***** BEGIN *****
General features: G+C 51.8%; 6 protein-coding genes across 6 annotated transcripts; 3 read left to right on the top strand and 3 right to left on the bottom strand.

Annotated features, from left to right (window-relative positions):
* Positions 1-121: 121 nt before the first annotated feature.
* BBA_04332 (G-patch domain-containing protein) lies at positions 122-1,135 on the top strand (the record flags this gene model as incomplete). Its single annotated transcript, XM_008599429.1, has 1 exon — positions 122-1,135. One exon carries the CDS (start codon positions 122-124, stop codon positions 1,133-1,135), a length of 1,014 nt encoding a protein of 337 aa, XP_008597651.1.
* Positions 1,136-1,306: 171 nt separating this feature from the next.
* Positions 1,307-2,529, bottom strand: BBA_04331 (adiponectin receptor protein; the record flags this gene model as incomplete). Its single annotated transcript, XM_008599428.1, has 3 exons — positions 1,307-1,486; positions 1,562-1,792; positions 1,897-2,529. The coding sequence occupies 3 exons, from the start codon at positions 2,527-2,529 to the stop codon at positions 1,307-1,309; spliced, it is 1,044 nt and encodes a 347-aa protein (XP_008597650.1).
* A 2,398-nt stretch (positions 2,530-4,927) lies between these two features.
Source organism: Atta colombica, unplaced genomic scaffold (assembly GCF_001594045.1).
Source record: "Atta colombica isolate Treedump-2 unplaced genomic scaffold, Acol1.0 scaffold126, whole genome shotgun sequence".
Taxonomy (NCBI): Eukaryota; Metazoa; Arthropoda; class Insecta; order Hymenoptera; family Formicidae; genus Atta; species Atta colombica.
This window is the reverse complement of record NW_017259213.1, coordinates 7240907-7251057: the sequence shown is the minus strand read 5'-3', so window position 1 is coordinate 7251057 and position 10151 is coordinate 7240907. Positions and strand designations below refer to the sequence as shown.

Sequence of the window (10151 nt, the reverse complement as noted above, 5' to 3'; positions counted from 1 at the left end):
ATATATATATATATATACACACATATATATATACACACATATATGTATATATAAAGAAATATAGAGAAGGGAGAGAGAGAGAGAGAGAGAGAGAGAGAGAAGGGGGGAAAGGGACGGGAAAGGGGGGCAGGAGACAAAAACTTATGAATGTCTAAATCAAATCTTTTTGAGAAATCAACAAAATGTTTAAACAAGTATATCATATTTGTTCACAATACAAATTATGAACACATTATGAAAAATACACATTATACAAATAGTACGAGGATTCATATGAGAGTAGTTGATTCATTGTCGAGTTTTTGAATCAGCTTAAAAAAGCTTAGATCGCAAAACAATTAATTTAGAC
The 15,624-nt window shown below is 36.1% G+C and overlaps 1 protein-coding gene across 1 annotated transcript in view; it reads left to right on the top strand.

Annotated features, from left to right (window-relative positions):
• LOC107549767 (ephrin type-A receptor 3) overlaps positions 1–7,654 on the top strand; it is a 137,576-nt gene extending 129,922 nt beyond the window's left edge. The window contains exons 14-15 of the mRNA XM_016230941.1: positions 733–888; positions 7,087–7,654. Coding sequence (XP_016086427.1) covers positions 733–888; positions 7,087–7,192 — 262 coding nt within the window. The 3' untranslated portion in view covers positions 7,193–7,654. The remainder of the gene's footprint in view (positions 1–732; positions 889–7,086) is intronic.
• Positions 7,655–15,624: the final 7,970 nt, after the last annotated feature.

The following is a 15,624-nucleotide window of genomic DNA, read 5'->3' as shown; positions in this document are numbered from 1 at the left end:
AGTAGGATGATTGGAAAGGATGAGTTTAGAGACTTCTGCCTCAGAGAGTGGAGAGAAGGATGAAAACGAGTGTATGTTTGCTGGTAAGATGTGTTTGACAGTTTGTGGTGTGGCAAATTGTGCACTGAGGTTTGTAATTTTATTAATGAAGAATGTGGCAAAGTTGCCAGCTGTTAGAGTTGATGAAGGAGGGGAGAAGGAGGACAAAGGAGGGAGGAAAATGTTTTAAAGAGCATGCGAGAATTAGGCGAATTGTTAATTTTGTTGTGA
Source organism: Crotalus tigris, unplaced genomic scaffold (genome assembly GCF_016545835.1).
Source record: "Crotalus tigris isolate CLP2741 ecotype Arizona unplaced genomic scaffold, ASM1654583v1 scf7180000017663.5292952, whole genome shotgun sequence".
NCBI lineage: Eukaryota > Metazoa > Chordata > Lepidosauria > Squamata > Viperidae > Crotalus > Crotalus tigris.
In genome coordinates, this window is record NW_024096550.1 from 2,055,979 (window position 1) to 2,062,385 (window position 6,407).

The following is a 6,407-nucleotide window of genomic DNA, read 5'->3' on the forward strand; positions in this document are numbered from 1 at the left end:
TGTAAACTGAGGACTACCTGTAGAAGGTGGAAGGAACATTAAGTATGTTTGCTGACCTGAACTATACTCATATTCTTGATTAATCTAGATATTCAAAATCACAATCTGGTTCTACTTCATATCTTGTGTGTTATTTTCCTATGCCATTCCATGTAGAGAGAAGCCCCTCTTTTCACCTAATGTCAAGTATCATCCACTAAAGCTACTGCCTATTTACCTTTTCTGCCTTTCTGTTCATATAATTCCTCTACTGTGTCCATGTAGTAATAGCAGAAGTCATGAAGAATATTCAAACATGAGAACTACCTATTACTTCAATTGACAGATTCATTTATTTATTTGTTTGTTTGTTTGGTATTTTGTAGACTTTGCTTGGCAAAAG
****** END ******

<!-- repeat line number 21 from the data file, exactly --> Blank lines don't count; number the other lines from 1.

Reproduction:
Source record: "Crotalus tigris isolate CLP2741 ecotype Arizona unplaced genomic scaffold, ASM1654583v1 scf7180000017663.5292952, whole genome shotgun sequence".